Moving into your first apartment is a very exciting time. Once you’ve found the right place, there’s so much to do and so many decisions to be made.
But there’s no reason to be anxious or intimidated. Decorating an apartment, even on a budget, and getting all set up, can honestly be easier than you think.
As long as you've avoided all these rental red flags, you're in the clear! So get started setting up your apartment ASAP.
Tasks and To-dos Before Moving In
You know we're here for all the tidying and decluttering. Funnily enough, this is a top priority according to interior designer Adriana Alvarez of House of Honey. Here is what else Alvarez says to check off:
- Measure your door openings, windows, and rooms to be furnished
- Buy cleaning supplies
- Buy a shower caddy. (“There’s nothing more unsightly than a messy shower area.”)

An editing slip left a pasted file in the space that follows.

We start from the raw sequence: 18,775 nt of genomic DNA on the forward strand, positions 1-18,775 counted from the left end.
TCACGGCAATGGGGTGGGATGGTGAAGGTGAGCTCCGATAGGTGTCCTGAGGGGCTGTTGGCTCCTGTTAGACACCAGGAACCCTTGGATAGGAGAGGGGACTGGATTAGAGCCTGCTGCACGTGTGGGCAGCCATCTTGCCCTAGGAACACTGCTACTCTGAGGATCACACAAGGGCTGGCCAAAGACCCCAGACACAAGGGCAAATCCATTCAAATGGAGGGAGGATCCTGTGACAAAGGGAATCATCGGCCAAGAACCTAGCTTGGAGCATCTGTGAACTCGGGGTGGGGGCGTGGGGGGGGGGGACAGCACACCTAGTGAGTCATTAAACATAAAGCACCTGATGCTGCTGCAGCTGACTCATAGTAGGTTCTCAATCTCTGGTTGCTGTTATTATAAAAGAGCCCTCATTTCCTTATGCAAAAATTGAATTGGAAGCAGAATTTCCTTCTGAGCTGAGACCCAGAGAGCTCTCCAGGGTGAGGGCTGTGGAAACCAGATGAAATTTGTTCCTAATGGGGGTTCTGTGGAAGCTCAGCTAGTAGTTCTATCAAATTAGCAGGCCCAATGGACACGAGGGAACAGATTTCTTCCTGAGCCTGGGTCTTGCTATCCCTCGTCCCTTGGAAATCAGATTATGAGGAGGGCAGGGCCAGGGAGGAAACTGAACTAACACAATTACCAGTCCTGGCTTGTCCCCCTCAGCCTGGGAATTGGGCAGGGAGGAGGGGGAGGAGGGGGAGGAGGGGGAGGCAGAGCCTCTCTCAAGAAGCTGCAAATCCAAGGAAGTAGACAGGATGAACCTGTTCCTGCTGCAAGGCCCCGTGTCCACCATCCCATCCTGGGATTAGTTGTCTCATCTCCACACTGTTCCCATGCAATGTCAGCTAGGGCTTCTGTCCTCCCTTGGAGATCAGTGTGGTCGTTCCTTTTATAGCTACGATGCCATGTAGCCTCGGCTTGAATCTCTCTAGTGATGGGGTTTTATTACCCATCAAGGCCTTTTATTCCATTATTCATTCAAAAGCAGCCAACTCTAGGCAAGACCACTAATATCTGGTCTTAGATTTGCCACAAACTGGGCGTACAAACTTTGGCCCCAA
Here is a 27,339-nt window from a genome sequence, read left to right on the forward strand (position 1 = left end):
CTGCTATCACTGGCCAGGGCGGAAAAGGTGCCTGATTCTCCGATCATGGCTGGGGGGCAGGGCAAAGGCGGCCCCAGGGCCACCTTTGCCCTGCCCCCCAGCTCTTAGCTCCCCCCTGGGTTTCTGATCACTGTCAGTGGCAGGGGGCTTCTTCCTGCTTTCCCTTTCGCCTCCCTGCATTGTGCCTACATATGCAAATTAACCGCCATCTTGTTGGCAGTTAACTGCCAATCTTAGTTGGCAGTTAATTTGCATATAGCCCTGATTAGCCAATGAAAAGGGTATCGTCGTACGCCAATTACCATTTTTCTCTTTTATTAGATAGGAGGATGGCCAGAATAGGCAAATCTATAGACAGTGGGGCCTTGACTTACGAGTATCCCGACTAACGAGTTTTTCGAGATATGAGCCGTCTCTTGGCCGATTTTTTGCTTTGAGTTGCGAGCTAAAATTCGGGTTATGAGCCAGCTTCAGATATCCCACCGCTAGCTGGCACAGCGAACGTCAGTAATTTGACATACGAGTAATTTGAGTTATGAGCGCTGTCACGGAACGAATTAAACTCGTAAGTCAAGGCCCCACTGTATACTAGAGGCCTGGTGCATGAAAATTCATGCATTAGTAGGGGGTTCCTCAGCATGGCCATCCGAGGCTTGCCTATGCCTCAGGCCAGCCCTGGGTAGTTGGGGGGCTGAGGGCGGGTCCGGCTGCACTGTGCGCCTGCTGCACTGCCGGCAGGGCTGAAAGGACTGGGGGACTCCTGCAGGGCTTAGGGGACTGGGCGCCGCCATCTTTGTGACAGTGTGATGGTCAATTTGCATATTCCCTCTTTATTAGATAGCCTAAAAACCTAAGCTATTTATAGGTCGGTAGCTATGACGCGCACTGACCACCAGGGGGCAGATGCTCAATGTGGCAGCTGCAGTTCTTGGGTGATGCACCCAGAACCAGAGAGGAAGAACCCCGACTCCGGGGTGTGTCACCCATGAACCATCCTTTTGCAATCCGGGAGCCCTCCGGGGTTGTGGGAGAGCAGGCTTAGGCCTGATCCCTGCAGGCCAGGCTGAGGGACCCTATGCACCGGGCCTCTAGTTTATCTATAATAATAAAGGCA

- Unpack kitchen and bathroom supplies before anything else
- Unpack closet items second– these items make up most people’s personal belongings and it will immediately make you feel more at home
From adding more of your personality to the space, to making the most of features you cannot change if you're renting, here is what else the experts have to say about creating a beautiful and functional first home, pronto.
1. Identify The Essentials
It’s crucial to identify the essentials and then shop within your budget. According to interior decorator Liz of Toombs of PDR Interiors, the essentials are “Seating for yourself and guests, a place to eat your meals, a bed for sleeping, good storage for clothes and display of decorative items.” So you'll want to prioritize these purchases if you haven't got them already, fishing out some good closet organizers and all the rest to keep your space tidy as best you can.
2. Invest In Important Items
Comfort is key. So it’s important to invest in a good bed (inc. great bedding) and plush seating. “You will spend most of your time in the apartment sleeping or sitting in the living room watching television. Quality upholstery will last. You can take it with you when you move and have it recovered when the fabric wears out or you tire of it,” says Toombs.